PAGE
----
Agent Patches

Agent patches are applied to each agent.  They can be applied via EM using the MOS patch plans, which makes it a lot easier when you have 100s or 1000s of Agents to patch!  The Patch Plans will start a blackout, validate prerequisites, check for conflicts, and update OPatch for you.  If you don't use the Patch Plan you can patch manually with OPatch, don't forget to read the readme!  The Agent must be shutdown during the patch application.  There are 4 main types of Agent patches you will see:

  • Core Agent - Starting with 12.1.0.3.0 the core Agent will have monthly patch bundles .  These are also cumulative, so my recommendation is to apply the latest one.  
  • Agent-side Discovery Plug-in - This is the lightweight piece of the plug-in used for target discovery.  Discovery plug-in patches are cumulative with other discovery plug-in patches for that component. 
  • Agent-side Monitoring Plug-in - This is the more detailed monitoring side of the plug-ins for the required components.  Monitoring plug-in patches are cumulative with other monitoring plug-in patches for that component.   So if there's a Discovery and Monitoring patch available for the DB Plug-in, you need to apply both of them.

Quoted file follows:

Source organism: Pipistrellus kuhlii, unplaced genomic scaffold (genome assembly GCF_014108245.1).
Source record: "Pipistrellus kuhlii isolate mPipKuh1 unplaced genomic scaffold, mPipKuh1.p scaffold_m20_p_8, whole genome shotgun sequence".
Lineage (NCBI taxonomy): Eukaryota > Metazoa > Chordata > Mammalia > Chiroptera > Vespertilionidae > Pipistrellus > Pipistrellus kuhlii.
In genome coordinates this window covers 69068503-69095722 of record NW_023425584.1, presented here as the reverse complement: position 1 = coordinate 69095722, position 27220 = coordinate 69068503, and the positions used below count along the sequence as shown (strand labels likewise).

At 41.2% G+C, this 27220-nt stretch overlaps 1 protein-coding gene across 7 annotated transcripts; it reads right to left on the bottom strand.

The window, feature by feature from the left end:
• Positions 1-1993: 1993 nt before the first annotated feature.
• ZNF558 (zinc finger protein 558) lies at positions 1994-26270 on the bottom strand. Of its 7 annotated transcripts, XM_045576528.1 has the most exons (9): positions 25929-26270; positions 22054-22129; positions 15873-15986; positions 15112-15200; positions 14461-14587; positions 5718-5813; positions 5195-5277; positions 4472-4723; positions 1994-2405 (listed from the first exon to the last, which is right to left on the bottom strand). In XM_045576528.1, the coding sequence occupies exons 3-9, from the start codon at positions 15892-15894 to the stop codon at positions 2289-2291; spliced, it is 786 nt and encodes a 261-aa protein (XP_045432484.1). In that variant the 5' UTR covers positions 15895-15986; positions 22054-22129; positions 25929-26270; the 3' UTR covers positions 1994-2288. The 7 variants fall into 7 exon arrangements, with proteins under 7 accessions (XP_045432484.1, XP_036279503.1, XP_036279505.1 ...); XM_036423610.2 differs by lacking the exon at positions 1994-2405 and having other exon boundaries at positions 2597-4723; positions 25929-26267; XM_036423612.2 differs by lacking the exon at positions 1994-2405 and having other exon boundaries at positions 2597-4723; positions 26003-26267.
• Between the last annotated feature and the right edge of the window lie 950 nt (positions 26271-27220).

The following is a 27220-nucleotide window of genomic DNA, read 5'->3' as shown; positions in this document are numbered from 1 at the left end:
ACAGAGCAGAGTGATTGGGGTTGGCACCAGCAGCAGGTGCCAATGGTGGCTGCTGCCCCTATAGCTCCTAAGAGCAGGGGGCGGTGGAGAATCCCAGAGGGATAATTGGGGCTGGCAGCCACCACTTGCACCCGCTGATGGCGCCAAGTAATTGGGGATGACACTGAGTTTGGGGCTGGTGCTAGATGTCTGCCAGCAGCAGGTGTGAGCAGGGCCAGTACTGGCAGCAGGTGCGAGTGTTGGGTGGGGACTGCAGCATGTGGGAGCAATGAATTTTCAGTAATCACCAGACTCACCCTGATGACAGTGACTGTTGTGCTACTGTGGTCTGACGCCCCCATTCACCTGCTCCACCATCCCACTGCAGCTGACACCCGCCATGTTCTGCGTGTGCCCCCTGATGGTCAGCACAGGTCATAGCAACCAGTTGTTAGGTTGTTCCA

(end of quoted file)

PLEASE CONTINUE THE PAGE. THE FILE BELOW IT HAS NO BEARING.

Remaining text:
• JDBC patches for the Agent will be JDBC version 11.1.0.7.0.  These patches do get applied to the Agent, and can be applied via the Patch Plans.  

You can apply the latest Agent bundle, JDBC patch and the plug-in bundles in one patch plan.   If there's a conflict, you'll be notified.   If the Agents you've selected don't have specified plug-ins, you'll also receive notice during the analyze step.  As of now, for my 12.1.0.4 agents, I would apply the 12.1.0.4.1 patch (18873338) and the two available plug-in agent patches DB monitoring (19002534) and FMW monitoring (18953219) and the latest JDBC patches (18502187,18721761) all in one patch plan.

I discovered a new feature in 12.1.0.4 while testing this.  Normally you had to have Normal Oracle Home preferred credentials set for all Agent targets to patch, or select Override and specify the Normal Oracle Home credentials.   In 12.1.0.4, the Agent uses it's internal credentials to Patch itself, so setting preferred credentials or specifying at run-time is not required.  The user patching would require the Manage Target Patch and Patch Plan privileges.  

For more details on Agent patching:
Oracle Enterprise Manager Cloud Control Administrators Guide - Chapter 17 Patching Enterprise Manager Agents 
Simplified Agent and Plug-in Patching

Infrastructure